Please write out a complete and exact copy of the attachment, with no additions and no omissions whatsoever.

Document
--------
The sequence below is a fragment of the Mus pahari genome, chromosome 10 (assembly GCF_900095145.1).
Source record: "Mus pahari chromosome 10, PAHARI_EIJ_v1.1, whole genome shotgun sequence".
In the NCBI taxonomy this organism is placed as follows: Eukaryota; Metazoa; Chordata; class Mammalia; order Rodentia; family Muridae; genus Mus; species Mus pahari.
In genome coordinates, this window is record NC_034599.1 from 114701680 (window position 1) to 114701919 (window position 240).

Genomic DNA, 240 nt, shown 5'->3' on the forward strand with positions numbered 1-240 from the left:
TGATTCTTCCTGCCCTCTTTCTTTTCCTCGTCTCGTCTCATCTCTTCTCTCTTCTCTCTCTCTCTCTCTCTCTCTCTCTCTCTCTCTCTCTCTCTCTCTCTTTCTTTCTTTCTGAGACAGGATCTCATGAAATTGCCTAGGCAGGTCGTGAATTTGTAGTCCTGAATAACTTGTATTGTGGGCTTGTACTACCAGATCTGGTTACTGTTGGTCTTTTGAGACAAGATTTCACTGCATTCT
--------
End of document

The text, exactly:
The sequence below is a fragment of the Mus pahari genome, chromosome 10 (assembly GCF_900095145.1).
Source record: "Mus pahari chromosome 10, PAHARI_EIJ_v1.1, whole genome shotgun sequence".
In the NCBI taxonomy this organism is placed as follows: Eukaryota; Metazoa; Chordata; class Mammalia; order Rodentia; family Muridae; genus Mus; species Mus pahari.
In genome coordinates, this window is record NC_034599.1 from 114701680 (window position 1) to 114701919 (window position 240).

Genomic DNA, 240 nt, shown 5'->3' on the forward strand with positions numbered 1-240 from the left:
TGATTCTTCCTGCCCTCTTTCTTTTCCTCGTCTCGTCTCATCTCTTCTCTCTTCTCTCTCTCTCTCTCTCTCTCTCTCTCTCTCTCTCTCTCTCTCTCTCTTTCTTTCTTTCTGAGACAGGATCTCATGAAATTGCCTAGGCAGGTCGTGAATTTGTAGTCCTGAATAACTTGTATTGTGGGCTTGTACTACCAGATCTGGTTACTGTTGGTCTTTTGAGACAAGATTTCACTGCATTCT